• Taking a clue from IndyGirl, I started with soup cans. In June this year, they became too light and I was doing 20 easy reps. I went to get some REAL WEIGHTS. Two pounds seemed awfully LIGHT. Threes were more challanging. Fours were HARD.
    So I compromised and got ONE 3 pound, thinking if it became too easy too fast, I would not have wasted too much $$$ (still unemployed - 2 years, 5 months, and counting)
    It does take longer to do each arm separately, but it does the job.
    Now (end of September), am up to 16 reps. Just last night, I was wonderfuling whether to add an extra set to go ahead and get a heavier one.
    THANK YOU for your advice.
  • I busted my shoulder because of lifting to heavy a weight, then when I got back into the gym I stuck to really light weights which on looking back didn't give maximum benefit.

    This article has come at the right time. I read an ebook which provided more or less the same information, but ended up with a 1 RM of 80%. After trying it out for two weeks I eventually settled for 75% which works a treat!
    Please stop puttting the ad over the text!
    Yeah, women can bulk but we won't be able to bulk to the same degree. Men have 10 times the testosterone, and should be able to lift approximately their own weight and a half in a chest press. Women should be able to chest press half their weight. (this is usually the case for everyone).
    I started resistance training on the beginning of August, using dumbbells. I began then lifting 6kg for a bicep curl. 2 months later I am on 12kg. I really love it :)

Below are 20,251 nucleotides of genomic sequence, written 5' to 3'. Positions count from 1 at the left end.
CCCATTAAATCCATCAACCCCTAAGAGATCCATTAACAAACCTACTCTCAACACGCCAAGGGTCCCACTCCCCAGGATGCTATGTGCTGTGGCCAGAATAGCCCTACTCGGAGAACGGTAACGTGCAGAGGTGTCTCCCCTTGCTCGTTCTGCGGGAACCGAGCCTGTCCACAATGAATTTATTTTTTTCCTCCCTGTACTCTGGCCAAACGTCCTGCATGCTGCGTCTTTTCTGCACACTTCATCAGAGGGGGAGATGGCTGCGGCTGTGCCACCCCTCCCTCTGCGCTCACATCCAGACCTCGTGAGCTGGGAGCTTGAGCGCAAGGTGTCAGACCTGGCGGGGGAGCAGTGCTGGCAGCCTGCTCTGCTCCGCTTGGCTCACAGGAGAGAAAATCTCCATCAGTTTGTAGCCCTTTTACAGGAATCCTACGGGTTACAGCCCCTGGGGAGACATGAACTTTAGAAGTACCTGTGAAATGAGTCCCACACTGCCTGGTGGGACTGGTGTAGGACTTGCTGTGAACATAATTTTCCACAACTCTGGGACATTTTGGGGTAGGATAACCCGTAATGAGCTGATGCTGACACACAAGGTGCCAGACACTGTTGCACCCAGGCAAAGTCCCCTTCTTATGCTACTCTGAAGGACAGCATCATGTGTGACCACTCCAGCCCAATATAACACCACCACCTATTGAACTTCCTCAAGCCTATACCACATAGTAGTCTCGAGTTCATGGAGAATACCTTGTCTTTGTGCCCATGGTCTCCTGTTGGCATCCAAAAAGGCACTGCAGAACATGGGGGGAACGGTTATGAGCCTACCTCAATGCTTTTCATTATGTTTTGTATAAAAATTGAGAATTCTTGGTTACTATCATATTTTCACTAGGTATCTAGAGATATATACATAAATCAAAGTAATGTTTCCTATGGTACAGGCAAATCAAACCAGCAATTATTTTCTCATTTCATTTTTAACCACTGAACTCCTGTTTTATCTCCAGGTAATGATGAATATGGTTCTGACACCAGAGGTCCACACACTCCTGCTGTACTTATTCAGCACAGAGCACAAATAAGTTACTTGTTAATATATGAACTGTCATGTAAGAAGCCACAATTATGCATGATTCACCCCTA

• LACEY3925
    women can definately "bulk up" but you would most likely know if you were lifting enough weight and on a consistent strengh training schedule, as this would be what you were trying to do.
    I never did steroids yet was often thats a myth. its part genetics for how your muscles respond and proper eating and supplimenting.
    besides- "bulking up" isn't really as it sounds as muscle takes up less space..Most at competiion time are sizes 2-4.
    just lift, it makes you feel great and you'l know if and when you think you are "bulking up" because of all compliments and questions, then you could decide
  • Just what I needed to know!!!!
  • Generally I don't think women can bulk up. I think that the only reason that men do is because of their testosterone levels. The only way a woman would be able to bulk up like that is with steroids. I don't think you would bulk up.


    Thats an article on why women won't bulk up...incase you don't read it here on the board, i'll post it on your profile
  • Does this apply if you're looking for tone too? I don't want to look like the incredible hulk, I'd just like to be toned and stronger.

About The Author

Nicole Nichols Nicole Nichols
A certified personal trainer and fitness instructor with a bachelor's degree in health education, Nicole loves living a healthy and fit lifestyle and helping others do the same. Nicole was formerly SparkPeople's fitness expert and editor-in-chief, known on the site as "Coach Nicole." Make sure to explore more of her articles and blog posts.